This book is the first to draw together the various strands of Irish national security policy and practice in a single chronological study, from independence in 1922 right up to the present day. Dr O'Halpin analyses the rapid emergence of a complex external security policy combining an absolute commitment to military neutrality and independent defence with close co-operation with Britain over issues of joint concern such as security and immigration. He traces the development of the army and police force in the new Irish state; and examines the state's reaction to the enduring republican threat, casting fresh light on how far the state was willing to put key constitutional protections into abeyance in its conflict with the republican movement. The book also examines the clandestine intelligence activities of belligerent powers during the Second World War, documenting the growth of the state's close wartime security understandings with the Allied powers, and the evolution of Cold War links with MI5 and the CIA. It investigates the evolution of post-war defence policy, and the activities of the defence forces in relation to the Northern Ireland crisis, as well as in their primary tasks of defending the state from external aggression and of contributing to UN peace-keeping operations. Dr O'Halpin highlights continuities as well as innovations in state security policy as the obligations and opportunities of European Union membership grate more and more against the absolutist rhetoric of neutrality. This book is essential reading for anyone wishing to understand the development of the Irish state in the twentieth century.
`An excellent synthesis of the development of police and army in independent Ireland' American Historical Review, February 2001 `O'Haplin has written a provocative book which is highly relevant to current debates in Ireland about that country's position in the world.' Paul McMahon, Journal of Intelligence & National Security, Vol. 15, Autumn 2000 `For anyone wanting to understand the development of Ireland's defence and security policies since independence, this is the book. It not only contains much new research but the best synthesis and analysis of previously available material.' Paul McMahon, Journal of Intelligence & National Security, Vol. 15, Autumn 2000 `In particular, his study and analysis of intelligence and the resulting new findings constitute a significant addition to the literature. His judgements are occasionally harsh, but seldom anything but wholly justified (and never less than wholly documented).' G. T. Dempsey, Irish Historical Studies `throughout the book, O'Halpin's findings are judicious' G. T. Dempsey, Irish Historical Studies This formidably researched book constitutes a major contribution to the historical understanding of modern Ireland. The first comprehensive accounting of the state's security position from independence to the present, it fills in not just historiographical gaps but a conceptual one as well. G. T. Dempsey, Irish Historical Studies `a fascinating account of how the gardai and the Defence Forces have dealt with foreign and domestic threats, real and perceived, to the Irish state since 1922 ... comprehensively researched and highly readable, it is an indispensable work for anyone interested in 20th century Irish history.' Michael Kennedy, Sunday Tribune, 29/8/99 `O'Halpin, an authority on Irish security and intelligence, distills years of research in this comprehensive study of Ireland's defense policy. This book is indispensible for collections on Irish history and politics.' Choice May 2000 `Even readers well familiar with 20th-century Irish political history will glean many new insights from this highly original approach.' Patricia Quinn, The Irish Times 4/12/99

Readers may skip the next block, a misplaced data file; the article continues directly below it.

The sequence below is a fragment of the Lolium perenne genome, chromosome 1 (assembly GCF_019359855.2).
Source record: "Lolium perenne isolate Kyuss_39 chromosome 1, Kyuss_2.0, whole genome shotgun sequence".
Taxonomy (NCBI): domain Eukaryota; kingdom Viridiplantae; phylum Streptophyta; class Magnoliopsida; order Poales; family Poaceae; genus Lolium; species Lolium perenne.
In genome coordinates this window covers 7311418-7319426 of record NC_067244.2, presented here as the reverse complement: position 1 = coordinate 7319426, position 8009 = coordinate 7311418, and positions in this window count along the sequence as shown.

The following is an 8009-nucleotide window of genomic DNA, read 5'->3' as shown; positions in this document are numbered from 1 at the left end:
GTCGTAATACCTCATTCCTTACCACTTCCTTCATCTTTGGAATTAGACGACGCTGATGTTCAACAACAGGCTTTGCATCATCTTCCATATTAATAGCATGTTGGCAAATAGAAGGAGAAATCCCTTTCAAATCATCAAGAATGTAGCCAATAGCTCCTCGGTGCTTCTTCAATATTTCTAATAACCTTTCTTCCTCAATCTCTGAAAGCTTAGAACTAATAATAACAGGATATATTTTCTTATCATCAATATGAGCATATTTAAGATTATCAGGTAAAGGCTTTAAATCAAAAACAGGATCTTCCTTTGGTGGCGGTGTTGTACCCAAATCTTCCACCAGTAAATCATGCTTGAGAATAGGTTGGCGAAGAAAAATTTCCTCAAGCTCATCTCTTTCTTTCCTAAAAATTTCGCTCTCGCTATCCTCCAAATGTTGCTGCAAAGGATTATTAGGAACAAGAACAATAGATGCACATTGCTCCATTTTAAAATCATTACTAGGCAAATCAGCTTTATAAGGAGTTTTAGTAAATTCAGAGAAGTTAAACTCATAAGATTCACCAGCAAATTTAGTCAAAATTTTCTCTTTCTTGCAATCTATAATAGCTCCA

Number Of Pages: 398
Published: 1st July 1999
Publisher: Oxford University Press
Country of Publication: GB
Dimensions (cm): 24.2 x 16.3 x 2.9
Weight (kg): 0.69